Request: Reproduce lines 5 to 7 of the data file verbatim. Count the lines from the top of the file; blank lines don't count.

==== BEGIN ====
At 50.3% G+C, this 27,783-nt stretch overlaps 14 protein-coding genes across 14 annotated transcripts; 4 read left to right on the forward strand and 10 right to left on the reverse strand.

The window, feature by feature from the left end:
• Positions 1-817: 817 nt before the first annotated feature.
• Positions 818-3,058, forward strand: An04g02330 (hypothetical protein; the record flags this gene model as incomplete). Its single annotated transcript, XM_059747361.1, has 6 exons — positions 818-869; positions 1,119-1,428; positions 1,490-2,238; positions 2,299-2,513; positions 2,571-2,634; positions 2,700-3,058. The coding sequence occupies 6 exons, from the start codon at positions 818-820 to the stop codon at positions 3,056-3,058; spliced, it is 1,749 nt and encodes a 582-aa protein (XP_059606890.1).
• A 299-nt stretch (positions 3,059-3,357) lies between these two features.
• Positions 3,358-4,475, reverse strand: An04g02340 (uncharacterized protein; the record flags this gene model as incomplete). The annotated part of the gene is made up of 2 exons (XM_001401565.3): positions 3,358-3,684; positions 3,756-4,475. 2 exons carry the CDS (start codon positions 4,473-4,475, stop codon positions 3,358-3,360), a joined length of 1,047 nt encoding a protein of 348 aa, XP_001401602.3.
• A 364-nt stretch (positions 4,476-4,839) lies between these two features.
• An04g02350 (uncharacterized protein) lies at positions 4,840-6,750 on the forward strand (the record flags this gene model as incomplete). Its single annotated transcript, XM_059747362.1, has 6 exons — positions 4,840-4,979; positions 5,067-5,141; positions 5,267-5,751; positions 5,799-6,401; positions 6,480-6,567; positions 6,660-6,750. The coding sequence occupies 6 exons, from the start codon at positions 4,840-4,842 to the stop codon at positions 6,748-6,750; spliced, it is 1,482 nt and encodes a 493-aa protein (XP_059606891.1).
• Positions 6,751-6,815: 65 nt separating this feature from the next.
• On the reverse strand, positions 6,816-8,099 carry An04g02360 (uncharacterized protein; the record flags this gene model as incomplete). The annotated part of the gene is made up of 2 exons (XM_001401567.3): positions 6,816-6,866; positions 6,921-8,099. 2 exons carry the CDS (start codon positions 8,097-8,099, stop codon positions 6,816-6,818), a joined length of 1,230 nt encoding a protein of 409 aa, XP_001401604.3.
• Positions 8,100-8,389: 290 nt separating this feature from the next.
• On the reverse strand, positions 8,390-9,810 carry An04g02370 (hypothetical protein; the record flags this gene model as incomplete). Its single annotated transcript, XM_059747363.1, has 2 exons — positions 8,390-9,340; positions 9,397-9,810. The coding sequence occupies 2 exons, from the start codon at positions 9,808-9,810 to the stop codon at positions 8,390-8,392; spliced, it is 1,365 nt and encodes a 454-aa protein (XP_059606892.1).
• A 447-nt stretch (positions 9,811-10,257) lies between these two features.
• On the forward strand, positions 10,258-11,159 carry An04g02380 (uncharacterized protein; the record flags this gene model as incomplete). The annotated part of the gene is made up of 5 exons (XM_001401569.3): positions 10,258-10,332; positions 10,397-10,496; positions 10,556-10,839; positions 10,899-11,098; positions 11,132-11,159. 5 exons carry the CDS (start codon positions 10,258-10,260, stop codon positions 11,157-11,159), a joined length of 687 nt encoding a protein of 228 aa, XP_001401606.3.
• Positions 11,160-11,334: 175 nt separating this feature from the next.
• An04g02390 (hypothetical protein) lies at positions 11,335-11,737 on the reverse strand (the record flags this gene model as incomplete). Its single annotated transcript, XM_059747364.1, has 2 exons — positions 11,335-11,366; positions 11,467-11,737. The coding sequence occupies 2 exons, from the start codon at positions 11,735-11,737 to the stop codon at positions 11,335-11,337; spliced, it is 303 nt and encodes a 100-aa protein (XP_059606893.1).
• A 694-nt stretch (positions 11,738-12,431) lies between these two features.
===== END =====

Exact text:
• A 299-nt stretch (positions 3,059-3,357) lies between these two features.
• Positions 3,358-4,475, reverse strand: An04g02340 (uncharacterized protein; the record flags this gene model as incomplete). The annotated part of the gene is made up of 2 exons (XM_001401565.3): positions 3,358-3,684; positions 3,756-4,475. 2 exons carry the CDS (start codon positions 4,473-4,475, stop codon positions 3,358-3,360), a joined length of 1,047 nt encoding a protein of 348 aa, XP_001401602.3.
• A 364-nt stretch (positions 4,476-4,839) lies between these two features.